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Chiefs of Staff Make Their Way to Corporate America

Chiefs of staff are not just for politicians anymore.

CEOs and other high-level executives in the private sector are starting to employee these right-hand men and women. Public companies with chiefs of staff on the payroll, just to name a few, include Yahoo

, AOL and PoloRalph Lauren .

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While this position is clearly defined in politics as the most senior aide to an elected official, it varies greatly in corporate America, where it can be anything from a very senior adviser to the CEO to just a step above an executive assistant. Several companies, like global public relations firm Burson-Marsteller and New York-based media company iN DEMAND, give this title to young rising stars already within the ranks.

“It’s kind of like getting a crash course in how to be an executive,” explained Jameson LaMarca, chief of staff to Robert Benya, CEO of iN DEMAND.

LaMarca, a 2006 graduate of Boston University, said his job consists of three main areas: serving as the internal gatekeeper to Robert Benya and distributing communications on his behalf both internally and externally; organizing and planning internal and external events; and conducting media research. He also sits in on all senior staff meetings.

“Bob (Benya) is a great teacher,” added LaMarca. “He has done so many great things for me, including sitting me down and discussing a lot of our initiatives at a very high level, and explaining to me, being somewhat of a junior executive, the ins and outs of our company’s game plan in a way that I don’t think a lot of admins have access to.”

"It’s kind of like getting a crash course in how to be an executive.iN DEMAN" -Chief of Staff to CEO,, Jameson LaMarca

LaMarca served as executive assistant to iN DEMAND’s previous CEO before being promoted to chief of staff by Benya in 2009. He is the first person to have that title at the company.

“I think it’s very important that we do whatever we can to provide opportunities for our young, outstanding employees” said Benya. “ When you have a lot of young employees, you can experience a lot of turnover but providing unique opportunities is important to developing young people and mitigating turnover.

Burson-Marsteller has employed chiefs of staff since 2005, when Mark Penn took over as CEO. Like iN DEMAND, Burson looks to internal talent to fill this position.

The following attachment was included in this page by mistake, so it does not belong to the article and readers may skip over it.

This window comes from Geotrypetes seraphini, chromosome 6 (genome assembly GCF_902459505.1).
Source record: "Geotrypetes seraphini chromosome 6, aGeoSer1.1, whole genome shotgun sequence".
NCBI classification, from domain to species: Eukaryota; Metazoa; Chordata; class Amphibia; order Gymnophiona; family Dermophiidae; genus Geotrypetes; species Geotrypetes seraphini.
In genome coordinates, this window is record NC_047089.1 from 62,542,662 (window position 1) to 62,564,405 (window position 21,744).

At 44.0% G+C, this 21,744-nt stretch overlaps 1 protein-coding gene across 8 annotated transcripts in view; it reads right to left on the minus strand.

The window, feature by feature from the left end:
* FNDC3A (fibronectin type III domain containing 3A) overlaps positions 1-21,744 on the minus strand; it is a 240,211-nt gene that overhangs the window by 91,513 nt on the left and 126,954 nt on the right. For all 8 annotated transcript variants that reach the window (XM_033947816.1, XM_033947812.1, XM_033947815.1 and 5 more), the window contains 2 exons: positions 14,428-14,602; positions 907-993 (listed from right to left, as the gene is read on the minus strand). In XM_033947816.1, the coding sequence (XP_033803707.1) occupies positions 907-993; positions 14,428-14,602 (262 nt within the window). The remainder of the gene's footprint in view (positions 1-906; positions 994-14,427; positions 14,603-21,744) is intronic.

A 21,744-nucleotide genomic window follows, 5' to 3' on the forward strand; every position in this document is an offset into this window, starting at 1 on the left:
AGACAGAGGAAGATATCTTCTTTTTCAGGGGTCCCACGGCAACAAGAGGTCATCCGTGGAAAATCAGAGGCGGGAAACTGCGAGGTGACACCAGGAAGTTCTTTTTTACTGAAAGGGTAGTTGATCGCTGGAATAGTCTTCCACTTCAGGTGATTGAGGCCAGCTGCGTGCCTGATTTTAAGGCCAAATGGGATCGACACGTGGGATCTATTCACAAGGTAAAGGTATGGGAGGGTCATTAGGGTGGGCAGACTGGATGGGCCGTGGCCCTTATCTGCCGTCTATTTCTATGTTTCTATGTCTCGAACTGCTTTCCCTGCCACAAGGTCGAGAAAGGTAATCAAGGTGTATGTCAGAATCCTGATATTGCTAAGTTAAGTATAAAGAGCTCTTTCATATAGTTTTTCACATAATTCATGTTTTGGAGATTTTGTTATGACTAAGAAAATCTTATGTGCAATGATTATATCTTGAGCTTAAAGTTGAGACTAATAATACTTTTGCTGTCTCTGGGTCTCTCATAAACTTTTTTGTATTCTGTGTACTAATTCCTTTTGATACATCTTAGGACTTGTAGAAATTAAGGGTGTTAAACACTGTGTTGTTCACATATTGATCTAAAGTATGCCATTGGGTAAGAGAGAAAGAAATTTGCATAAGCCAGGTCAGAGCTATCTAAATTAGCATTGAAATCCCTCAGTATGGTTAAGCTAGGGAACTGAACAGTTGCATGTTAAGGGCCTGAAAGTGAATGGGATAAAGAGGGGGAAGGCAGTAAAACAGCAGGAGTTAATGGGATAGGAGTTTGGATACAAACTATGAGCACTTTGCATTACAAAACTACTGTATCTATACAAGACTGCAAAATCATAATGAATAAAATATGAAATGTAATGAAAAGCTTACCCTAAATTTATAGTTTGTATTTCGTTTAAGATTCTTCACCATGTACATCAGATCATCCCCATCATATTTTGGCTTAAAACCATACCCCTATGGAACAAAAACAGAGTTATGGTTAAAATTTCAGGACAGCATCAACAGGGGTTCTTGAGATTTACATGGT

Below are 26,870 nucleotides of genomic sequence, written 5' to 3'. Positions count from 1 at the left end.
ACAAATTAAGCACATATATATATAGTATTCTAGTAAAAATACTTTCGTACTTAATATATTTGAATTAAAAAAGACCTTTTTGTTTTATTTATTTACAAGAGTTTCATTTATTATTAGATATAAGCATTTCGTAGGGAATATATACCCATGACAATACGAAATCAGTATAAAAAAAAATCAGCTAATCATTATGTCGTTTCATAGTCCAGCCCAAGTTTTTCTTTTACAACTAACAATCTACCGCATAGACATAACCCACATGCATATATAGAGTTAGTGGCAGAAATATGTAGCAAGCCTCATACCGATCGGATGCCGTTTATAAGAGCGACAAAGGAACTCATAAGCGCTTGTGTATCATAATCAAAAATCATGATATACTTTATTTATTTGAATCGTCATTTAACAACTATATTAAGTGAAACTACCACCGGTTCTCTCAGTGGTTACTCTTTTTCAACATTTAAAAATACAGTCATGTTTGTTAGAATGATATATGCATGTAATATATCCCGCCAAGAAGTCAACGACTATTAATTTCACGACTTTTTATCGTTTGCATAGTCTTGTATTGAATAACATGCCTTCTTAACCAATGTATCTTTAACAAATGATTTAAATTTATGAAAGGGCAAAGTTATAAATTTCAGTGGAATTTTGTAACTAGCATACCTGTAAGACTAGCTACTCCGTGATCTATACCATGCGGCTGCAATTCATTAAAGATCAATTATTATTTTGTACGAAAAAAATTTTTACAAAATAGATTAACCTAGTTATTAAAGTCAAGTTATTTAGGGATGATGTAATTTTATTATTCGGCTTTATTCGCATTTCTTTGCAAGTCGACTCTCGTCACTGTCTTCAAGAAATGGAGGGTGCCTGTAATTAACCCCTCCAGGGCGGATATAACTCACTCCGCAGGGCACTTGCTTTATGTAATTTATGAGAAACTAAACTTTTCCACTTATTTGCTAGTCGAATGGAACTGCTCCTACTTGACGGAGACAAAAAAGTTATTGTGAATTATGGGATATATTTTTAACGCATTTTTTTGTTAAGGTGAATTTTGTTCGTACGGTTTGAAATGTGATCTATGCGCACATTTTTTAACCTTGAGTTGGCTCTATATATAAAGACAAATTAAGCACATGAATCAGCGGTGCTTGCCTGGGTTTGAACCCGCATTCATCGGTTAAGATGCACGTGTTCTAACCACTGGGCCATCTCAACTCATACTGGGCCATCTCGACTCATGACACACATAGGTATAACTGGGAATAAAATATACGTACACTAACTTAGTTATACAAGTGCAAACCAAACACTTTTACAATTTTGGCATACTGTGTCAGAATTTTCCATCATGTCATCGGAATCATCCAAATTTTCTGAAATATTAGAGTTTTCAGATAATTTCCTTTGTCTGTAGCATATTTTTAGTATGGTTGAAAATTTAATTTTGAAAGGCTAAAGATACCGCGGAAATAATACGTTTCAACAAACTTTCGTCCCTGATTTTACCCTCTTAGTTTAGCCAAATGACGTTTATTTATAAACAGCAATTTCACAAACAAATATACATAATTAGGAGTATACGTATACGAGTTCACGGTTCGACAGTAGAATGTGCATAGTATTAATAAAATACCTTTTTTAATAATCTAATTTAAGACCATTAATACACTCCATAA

“This role is a vital role for the company and for Mark, because he has so many different parts of the business to manage,” said Michele Chase, Burson’s global head of human resources.

“I think the need for senior executives is to have someone that’s thinking beyond, being proactive, able to see around corners and really has an interest in the business besides just doing administrative work for a person,” she added.

Burson already has a track record of promoting its chiefs of staffs to bigger and better positions after they serve their term. The company’s first chief of staff, for example, went on to become the vice president of marketing for one of Burson’s sister companies.

“Mark always positions it as, if you do a good job for me for two to three years as a chief of staff, the gateways are open to you,” Chase explained.

Burson’s current chief of staff, Andrew Stillman, is a 2006 Harvard graduate who worked in the company’s Seattle office for four years in a client-facing position before being tapped for the chief of staff role. He describes the job as an “intellectual assistant” to the CEO.

“The role really involves a little bit of everything,” explained Stillman. “It involves managing (Mark Penn’s) time and his priorities, really making sure he’s well-briefed on everything that he’s doing, looking forward enough to make sure that he’s prepared for everything that’s coming up in the coming weeks and months and making sure he doesn’t miss anything and uses his time as well as possible.”

Even though Stillman has only been in the position for a few months, he said the close exposure to a chief executive has been an incredible learning experience.

”I think there’s no better way to learn than by example,” added Stillman. “(I am) learning how strategic decisions are made, learning how to communicate with senior executives and just really learning what the thought processes are and how things happen.”